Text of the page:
Hurricane1216 Bits and Bolts

TDC: Tuesday Stands for Cumulus? (May 28, 2013)

By: Hurricane1216, 8:43 PM GMT on May 28, 2013

The Daily Crunch details today's weather events in the Greater Austin area, as defined by the counties of Bastrop, Caldwell, Hays, Travis, and Williamson.

Today, as we near the beginning of June, we are met with warmer weather once again after a period of wet and stormy skies. Satellite imagery this afternoon show scattered cumulus clouds all over the Greater Austin metropolitan. As we've been having this whole week due to the influences of the Azores High - expect calm, light winds from the southeast. With all this convection and heating, there may be a few spotty showers, but nothing much from having a beautiful spring's day!

This afternoon, expect temperatures from 81F-89F. This evening, expect temperatures from 88F-84F. Tonight, expect temperatures from 80F-71F.

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TDC: The Rains Begin to Taper Finally! (May 26, 2013)

By: Hurricane1216, 1:56 PM GMT on May 26, 2013

The Daily Crunch details today's weather events in the Greater Austin area, as defined by the counties of Bastrop, Caldwell, Hays, Travis, and Williamson.


Figure 1: Friday's (and 7 hours of yesterday) gargantuan rainfall; an event which coalesced to form one of Greater Austin's more wetter days.

Since I won't be here for much of the day today (gone to Houston!) here's a quick synopsis of what I'm expecting for the Greater Austin metro.

Synopsis - The disturbance which caused all the rain has moved out of the area (yay!) but a few lingering showers remain.

Temperatures - Expect high 80s for highs and mid-70s for lows.

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TDC: Record Flooding Event Continues Across Central Texas (May 25, 2013)

By: Hurricane1216, 4:08 PM GMT on May 25, 2013

The Daily Crunch details today's weather events in the Greater Austin area, as defined by the counties of Bastrop, Caldwell, Hays, Travis, and Williamson.


Figure 1: Warnings and watches across the Austin-San Antonio Weather Forecast Office area this morning.

The severe and record flooding event that began yesterday continues into today and possibly into tonight and into Sunday. The rain can be attributed to an abundance of tropical moisture ignited by a stationary disturbance over the region. Since nightfall on May 23, radar has estimated that at least 3" of rain may have fallen in localized areas of the Greater Austin metro. Our friends in San Antonio have had it worse - radar estimates indicate at least 6-8" of rain may have fallen over a wide swath of Bexar County. Three official hydrograph stations there have exceeded all-time record highs. In Greater Austin the rain, while a lot, has not been particularly damaging, and low-water crossings remain generally open.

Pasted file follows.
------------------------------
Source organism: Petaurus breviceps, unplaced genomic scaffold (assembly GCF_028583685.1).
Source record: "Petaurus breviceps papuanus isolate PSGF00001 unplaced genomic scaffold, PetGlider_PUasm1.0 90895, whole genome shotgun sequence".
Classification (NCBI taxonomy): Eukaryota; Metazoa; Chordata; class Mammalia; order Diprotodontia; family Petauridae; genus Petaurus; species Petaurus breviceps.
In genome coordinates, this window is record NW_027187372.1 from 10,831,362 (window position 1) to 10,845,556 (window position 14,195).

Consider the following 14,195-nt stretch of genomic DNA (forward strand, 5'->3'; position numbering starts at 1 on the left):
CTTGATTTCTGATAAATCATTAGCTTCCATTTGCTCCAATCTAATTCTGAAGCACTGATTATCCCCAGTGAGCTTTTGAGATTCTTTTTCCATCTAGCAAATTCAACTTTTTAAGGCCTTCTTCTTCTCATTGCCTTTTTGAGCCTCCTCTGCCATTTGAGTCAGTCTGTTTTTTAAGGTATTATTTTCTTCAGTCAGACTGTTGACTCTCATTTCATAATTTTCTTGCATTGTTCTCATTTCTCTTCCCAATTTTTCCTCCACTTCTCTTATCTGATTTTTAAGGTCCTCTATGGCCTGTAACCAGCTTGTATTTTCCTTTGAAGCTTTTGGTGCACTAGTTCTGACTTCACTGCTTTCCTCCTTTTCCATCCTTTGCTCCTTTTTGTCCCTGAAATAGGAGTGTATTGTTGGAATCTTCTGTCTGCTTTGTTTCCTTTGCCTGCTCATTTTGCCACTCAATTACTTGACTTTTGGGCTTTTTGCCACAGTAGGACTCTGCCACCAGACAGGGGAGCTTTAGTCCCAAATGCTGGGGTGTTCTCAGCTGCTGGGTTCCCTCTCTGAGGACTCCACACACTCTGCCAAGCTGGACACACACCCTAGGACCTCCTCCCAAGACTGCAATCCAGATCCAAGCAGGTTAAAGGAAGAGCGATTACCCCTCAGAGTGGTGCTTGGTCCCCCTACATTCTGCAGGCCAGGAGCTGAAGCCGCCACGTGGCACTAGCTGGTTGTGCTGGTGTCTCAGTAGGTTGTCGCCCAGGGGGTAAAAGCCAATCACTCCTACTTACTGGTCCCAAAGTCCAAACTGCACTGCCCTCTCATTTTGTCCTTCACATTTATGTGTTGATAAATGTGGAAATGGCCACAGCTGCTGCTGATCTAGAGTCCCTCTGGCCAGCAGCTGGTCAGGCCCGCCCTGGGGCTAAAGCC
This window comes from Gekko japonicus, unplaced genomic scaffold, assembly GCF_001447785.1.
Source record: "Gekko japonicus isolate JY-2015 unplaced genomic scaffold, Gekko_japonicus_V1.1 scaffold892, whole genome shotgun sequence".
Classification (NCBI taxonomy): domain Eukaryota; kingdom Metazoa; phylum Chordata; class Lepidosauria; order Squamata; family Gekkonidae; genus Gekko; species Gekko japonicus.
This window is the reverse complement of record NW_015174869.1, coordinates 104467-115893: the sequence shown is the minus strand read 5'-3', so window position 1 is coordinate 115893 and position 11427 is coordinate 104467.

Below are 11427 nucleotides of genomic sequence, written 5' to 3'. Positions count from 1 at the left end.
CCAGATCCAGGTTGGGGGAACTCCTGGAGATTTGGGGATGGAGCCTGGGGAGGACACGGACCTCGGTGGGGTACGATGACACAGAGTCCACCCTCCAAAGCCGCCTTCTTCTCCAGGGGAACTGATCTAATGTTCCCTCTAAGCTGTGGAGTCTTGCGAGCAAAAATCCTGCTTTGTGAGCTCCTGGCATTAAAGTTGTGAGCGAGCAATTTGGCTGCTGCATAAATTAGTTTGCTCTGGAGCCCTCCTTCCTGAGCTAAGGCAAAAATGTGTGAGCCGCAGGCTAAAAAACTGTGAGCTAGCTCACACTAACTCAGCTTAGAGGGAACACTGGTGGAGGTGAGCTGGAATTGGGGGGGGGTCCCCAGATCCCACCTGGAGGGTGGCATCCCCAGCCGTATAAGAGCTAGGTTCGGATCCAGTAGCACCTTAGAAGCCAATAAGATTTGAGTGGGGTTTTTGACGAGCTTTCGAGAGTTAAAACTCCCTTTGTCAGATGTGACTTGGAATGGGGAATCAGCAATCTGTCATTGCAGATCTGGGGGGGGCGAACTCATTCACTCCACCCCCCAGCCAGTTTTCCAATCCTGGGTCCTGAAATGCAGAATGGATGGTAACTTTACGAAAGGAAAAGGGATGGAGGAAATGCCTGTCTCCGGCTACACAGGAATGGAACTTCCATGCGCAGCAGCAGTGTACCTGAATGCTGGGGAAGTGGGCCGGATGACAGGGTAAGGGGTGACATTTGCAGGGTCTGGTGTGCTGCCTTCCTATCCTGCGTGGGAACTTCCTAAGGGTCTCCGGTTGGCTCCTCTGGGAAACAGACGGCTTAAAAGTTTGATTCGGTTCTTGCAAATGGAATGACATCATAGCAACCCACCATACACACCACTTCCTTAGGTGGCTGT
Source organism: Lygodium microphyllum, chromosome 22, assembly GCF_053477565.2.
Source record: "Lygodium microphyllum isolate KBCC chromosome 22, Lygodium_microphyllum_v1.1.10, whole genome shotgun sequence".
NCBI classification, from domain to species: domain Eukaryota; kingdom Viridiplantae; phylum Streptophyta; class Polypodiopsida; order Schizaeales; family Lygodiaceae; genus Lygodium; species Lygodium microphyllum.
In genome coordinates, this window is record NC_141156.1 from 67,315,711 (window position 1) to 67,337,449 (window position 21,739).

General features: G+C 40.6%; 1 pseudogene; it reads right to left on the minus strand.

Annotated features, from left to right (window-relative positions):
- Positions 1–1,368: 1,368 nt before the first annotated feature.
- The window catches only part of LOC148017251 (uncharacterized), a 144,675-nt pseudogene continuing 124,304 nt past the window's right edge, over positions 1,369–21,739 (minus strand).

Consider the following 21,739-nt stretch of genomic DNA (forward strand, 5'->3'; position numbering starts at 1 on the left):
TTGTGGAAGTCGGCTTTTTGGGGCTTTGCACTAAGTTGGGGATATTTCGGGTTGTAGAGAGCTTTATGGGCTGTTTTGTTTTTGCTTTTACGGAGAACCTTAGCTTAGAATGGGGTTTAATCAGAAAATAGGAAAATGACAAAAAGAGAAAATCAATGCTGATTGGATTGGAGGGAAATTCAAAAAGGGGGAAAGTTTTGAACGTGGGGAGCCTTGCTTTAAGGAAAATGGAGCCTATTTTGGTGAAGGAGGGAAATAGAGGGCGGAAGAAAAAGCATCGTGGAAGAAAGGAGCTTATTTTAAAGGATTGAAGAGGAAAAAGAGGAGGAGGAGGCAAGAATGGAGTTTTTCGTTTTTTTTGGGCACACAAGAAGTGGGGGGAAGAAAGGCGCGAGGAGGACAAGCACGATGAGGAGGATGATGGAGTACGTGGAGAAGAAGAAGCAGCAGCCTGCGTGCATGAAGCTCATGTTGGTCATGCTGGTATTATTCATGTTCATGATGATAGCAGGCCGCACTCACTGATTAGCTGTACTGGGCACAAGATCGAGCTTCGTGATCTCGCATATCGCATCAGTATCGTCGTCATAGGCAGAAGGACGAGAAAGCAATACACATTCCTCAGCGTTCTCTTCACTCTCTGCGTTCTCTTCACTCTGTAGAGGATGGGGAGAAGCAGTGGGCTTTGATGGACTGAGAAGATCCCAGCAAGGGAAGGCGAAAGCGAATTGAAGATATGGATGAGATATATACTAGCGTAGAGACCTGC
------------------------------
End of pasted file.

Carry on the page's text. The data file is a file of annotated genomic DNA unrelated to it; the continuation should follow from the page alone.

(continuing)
For the rest of today, expect continued wet and soaky weather across the Austin area. Eastern areas of the Greater Austin metro may get more heavier rainfall as the large mass of moisture plumes northeastward. For this afternoon, expect temperatures ranging from 79F-86F, and tonight, expect temperatures ranging from 78F-69F.

...and, as always during floods, stay safe when driving or outdoors. Turn around, and don't drown.

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TDC: Mexican Disturbance Causing Flash Flooding (May 24, 2013)

By: Hurricane1216, 9:50 PM GMT on May 24, 2013

The Daily Crunch details today's weather events in the Greater Austin area, as defined by the counties of Bastrop, Caldwell, Hays, Travis, and Williamson.

Today, May 24, 2013, has been a very wet Friday! An upper-level disturbance over northern Mexico has caused a huge wall of moisture to enter areas of Central and West Texas, causing extreme and torrential rainfall. The slow moving rain has caused radar-estimated rainfall amounts of up to 2.5" inches in areas of Travis County. Much of the rain, however, has yet to reach Bastrop County. The rain is centralized in a north-south line extending from Abilene, Texas and into Mexico. By tonight some areas may see up to 4" of rain from today's storms alone. Despite the extensive plume of moisture, no severe threat is expected, though lightning with these storms is occasional. Expect several flood advisories, warnings, and flash flood warnings to go up as a result of these storms. Wind is highly variable with today, but it will primarily be 5-10 mph from the southeast. Also expect spotty power outages

The threat for rainfall continues into tonight, though the main line is moving east. For the rest of today, expect temperatures from 76-85F, and for tonight, expect temperatures from 68-78F.

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TDC: Continued Clouds and Southeasterly Flow